I have written here before about Macbeth, a play which opens with three women who may be fairies, goddesses, fates, or witches. In 1618 several more direct witchcraft references in Macbeth were added from Middleton’s The Witch, suggesting that contemporaries therefore chose the last option and interpreted the weird sisters as witches.
I would suggest that the same distancing takes place at the beginning of The Late Lancashire Witches in 1634:
Corrantoes failing, and no foot post
Possessing us with Newe; of forraine State,
No accidents abroad worthy Relation
Arriving here, we are forc'd from our owne Nation
To ground the Scene that's now in agitation.
The Project unto many here well knowne;
Those Witches the fat Iaylor brought to Towne,
An Argument so thin, persons so low
Can neither yeeld much matter, nor great show.
Expect no more than can from such be rais'd,
So may the Scene passe pardon’d, though not prais'd.
This distancing suggests that these incidences of witchcraft are alien to the audience watching the play, and that Lancashire is as much a strange and foreign place as Italy or Scotland. Since no news has come from a foreign state which is strange enough to entertain.
These three places are interesting sites to place a sabbat. In Italy witches sabbats had long been described in trials; Scotland likewise had a longer history of large trials featuring groups of witches who met together to plan acts of maleficium. Lancashire, with its population of recusants, and distance from the London audience, must have seemed (and sometimes still does, depending on who you are talking to) a strange and foreign land, almost as alien as medieval Scotland or Roman Catholic Italy.
Richard Wilson has suggested that the representation of a satanic conspiracy would have been both frighteningly alien and strangely familiar to Shakespeare’s London audience in 1604. [2] A year later the Gunpowder Plot would have made it even more disturbingly familiar.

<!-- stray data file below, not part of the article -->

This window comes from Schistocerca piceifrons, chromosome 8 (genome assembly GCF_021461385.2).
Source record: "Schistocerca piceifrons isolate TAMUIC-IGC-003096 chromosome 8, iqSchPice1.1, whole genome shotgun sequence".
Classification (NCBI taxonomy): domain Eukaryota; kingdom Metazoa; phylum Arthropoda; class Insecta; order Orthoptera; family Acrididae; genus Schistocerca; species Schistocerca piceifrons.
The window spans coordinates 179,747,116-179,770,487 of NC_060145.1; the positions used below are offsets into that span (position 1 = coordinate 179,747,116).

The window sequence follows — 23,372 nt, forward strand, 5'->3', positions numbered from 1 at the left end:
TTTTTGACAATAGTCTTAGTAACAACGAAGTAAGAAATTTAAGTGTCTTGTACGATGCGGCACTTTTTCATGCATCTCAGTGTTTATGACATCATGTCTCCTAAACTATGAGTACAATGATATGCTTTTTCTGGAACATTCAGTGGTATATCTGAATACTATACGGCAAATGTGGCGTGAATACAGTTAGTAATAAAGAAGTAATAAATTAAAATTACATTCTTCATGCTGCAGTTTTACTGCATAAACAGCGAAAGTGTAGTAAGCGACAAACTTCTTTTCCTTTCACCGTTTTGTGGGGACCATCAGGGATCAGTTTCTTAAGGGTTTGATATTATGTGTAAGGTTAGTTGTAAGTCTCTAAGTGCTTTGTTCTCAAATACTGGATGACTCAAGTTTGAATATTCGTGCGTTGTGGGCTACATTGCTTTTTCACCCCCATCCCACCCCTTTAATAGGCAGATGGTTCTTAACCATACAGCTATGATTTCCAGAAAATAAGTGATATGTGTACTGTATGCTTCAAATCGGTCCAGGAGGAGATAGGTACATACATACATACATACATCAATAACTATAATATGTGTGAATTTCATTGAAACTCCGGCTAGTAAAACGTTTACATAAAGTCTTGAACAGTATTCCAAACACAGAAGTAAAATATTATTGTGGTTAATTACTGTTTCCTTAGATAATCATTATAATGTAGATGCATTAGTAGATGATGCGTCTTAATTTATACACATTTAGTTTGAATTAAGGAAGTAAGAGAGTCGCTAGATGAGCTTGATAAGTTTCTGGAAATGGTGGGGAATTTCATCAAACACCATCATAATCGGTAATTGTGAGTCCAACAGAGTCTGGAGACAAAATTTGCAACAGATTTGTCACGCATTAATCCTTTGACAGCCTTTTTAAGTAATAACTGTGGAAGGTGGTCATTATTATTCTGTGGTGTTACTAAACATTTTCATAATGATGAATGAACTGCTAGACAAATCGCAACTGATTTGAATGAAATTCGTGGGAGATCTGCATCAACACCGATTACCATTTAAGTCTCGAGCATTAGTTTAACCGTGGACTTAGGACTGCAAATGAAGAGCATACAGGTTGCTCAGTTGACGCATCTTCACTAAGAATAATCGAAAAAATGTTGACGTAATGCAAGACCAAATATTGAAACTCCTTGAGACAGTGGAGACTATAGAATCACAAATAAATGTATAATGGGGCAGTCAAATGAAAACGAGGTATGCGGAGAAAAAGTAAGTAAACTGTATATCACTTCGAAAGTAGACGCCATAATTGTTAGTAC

Wilson goes on to argue that the appearance of witches meeting late at night in strange and distant lands would influence not only a whole generation of ‘witch plays’ (including The Witch  and The Late Lancashire Witches).[3]
Witches who meet on stage or in real life in England have too often been dismissed as foreign aberrations, and the distancing of locales in witches might meet on stage seems to mirror that.  Yet sabbats were often depicted in the same manner across Europe. Yet some people Matthew Hopkins, believed he lived next to the site of a witches’ meeting:
he had some seven or eight of that horrible sect of Witches living in the Towne where he lived, a Towne in Essex called Maningtree, with divers other adjacent Witches of other towns, who every six weeks in the night (being alwayes on the Friday night) had their meeting close by his house, and had their severall solemne sacrifices there offered to the Devill, one of which this discoverer heard speaking to her Imps one night[.]
So to return to my three examples: the courtly intrigues presented in both Macbeth and The Witch needed to be distanced from the English courts where in Macbeth’s case, the new Scottish King ruled (and had a sideline as the only ruler to both take a personal hand in discovering witches, and writing his own guide to finding witches); and in The Late Lancashire Witches, the distance is emphasised as not actually a foreign place, but the strangest and most exotic story the playwrights could come up with, given the lack of exciting news from foreign lands.

Witches meetings have been on my mind this week as I edit the chapters of my thesis that deal with them. The problem of distance is tied up in the consensus that they are an English idea at all, and were imported from the continent. I suppose in the end i am agreeing that there reasons for distance in all three cases. But there is also something in the hypothesis that full fledged black masses were very unusual (if not downright alien) to English witch beliefs.